By default this is true. If set to a false value, XML output will not be wrapped in a root element called <syn:syntax>, but will be otherwise the same. This could allow XML output for several files to be concatenated, but to make it valid XML a root element must be added. Disabling this option will also remove the binding of the namespace prefix "syn:", so an "xmlns:syn" attribute would have to be added elsewhere.
The name of the executable which will be run to invoke Vim. The default is "vim".
A reference to an array of options to pass to Vim. The default options are:

   qw( -RXZ -i NONE -u NONE -N )
A reference to a hash of options to set in Vim before the syntax file is loaded. Each of these is set using the ":let" command to the value specified. No escaping is done on the values, they are executed exactly as specified.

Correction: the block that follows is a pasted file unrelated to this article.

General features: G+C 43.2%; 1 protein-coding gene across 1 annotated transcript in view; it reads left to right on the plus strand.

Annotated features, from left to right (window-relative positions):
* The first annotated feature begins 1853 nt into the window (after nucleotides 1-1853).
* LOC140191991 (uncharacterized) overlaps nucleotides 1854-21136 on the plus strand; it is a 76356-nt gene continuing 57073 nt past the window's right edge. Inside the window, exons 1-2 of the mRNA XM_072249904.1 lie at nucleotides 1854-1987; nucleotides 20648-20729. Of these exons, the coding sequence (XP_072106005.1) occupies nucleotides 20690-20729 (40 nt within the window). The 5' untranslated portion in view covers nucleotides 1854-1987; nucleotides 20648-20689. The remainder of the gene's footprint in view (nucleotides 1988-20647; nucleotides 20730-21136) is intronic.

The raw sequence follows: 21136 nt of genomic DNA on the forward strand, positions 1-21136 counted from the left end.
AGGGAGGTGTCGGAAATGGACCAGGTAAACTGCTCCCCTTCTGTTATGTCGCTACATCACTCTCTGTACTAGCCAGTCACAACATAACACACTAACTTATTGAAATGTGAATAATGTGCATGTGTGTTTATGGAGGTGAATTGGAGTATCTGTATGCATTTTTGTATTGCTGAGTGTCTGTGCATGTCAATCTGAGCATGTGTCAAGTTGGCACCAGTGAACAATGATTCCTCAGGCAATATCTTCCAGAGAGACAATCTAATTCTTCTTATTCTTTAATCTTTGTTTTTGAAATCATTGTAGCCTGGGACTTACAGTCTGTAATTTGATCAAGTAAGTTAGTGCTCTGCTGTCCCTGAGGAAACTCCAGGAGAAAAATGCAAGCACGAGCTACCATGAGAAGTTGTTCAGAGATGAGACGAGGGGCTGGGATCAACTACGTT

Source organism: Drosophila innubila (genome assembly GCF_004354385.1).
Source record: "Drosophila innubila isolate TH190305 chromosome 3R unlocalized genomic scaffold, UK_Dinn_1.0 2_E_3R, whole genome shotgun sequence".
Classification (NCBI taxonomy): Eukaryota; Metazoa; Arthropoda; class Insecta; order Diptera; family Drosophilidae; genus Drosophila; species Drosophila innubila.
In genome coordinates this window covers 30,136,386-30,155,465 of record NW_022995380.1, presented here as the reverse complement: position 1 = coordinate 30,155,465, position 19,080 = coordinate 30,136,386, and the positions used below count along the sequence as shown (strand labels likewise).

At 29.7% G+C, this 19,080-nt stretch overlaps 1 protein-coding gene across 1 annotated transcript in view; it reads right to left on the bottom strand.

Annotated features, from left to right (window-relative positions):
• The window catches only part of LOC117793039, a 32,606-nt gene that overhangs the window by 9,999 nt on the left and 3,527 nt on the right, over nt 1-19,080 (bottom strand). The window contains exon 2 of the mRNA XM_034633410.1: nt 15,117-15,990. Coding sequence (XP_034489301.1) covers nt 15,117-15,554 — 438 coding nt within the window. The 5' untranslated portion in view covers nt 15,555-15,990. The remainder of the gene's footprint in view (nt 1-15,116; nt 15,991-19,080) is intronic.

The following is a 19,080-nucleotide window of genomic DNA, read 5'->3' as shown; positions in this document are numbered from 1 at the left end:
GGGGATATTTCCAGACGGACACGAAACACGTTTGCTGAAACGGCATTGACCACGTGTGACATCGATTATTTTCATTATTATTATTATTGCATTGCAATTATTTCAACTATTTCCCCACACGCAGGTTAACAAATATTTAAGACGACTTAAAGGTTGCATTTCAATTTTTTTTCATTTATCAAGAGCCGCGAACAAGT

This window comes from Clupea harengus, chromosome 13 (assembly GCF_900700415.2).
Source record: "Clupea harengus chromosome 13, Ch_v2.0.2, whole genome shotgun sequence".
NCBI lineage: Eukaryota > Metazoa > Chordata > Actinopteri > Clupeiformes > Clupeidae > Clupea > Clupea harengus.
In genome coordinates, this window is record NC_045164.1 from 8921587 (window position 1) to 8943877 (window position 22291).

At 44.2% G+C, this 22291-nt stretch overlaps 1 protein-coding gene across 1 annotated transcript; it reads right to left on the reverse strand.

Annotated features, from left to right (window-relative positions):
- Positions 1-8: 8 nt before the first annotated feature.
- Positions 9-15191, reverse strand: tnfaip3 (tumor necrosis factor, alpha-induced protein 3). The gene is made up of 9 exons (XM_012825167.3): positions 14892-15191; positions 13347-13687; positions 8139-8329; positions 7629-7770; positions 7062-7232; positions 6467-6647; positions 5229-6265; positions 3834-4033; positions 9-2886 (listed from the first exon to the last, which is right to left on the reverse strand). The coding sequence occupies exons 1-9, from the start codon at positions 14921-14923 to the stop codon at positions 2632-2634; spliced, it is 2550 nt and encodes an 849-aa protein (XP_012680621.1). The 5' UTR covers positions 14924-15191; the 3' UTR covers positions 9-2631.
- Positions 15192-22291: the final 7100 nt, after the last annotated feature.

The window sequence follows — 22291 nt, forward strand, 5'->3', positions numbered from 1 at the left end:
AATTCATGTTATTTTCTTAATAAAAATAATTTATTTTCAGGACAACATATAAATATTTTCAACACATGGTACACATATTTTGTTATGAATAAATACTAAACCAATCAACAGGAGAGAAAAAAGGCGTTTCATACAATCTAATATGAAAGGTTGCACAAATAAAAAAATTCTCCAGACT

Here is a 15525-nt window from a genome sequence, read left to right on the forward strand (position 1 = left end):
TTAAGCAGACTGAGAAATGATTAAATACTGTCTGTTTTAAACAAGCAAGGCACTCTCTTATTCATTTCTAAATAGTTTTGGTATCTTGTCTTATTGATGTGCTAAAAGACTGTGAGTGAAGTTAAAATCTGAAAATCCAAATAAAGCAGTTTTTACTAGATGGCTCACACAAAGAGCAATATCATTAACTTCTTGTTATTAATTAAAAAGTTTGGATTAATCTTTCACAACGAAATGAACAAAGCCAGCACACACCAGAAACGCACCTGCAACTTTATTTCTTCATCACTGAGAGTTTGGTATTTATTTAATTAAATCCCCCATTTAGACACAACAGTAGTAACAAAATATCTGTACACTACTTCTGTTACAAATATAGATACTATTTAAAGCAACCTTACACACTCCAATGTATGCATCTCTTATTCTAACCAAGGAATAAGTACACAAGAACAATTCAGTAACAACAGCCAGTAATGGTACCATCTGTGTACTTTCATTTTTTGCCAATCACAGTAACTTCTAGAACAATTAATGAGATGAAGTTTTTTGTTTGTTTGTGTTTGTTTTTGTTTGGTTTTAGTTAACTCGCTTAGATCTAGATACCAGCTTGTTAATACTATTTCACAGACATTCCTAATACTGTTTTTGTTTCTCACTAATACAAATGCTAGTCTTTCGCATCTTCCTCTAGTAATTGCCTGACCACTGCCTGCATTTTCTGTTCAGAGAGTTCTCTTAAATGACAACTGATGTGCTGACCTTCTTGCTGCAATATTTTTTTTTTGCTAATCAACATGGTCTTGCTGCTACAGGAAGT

Values in this hash override some default options. Use a value of "undef" to prevent a default option from being set at all. The defaults are as follows:

      perl_include_pod => 1,     # Recognize POD inside Perl code
      'b:is_bash' => 1,          # Allow Bash syntax in shell scripts

These settings can be modified later with the "vim_let()" method.

vim_let(name => value, ...)
Change the options that are set with the Vim "let" command when Vim is run. See "new()" for details.
syntax_mark_file(file, options...)
Mark up the specified file. Subsequent calls to the output methods will then return the markup. It is not necessary to call this if a "file" or "string" option was passed to "new()".

Returns the object it was called on, so an output method can be called on it directly:

   my $syntax = Text::VimColor->new(
      vim_command => '/usr/local/bin/special-vim',
   foreach (@files) {
      print $syntax->syntax_mark_file($_)->html;

You can override the filetype set in new() by passing in a "filetype" option, like so:

   $syntax->syntax_mark_file($filename, filetype => 'perl');

This option will only affect the syntax colouring for that one call, not for any subsequent ones on the same object.

syntax_mark_string(string, options...)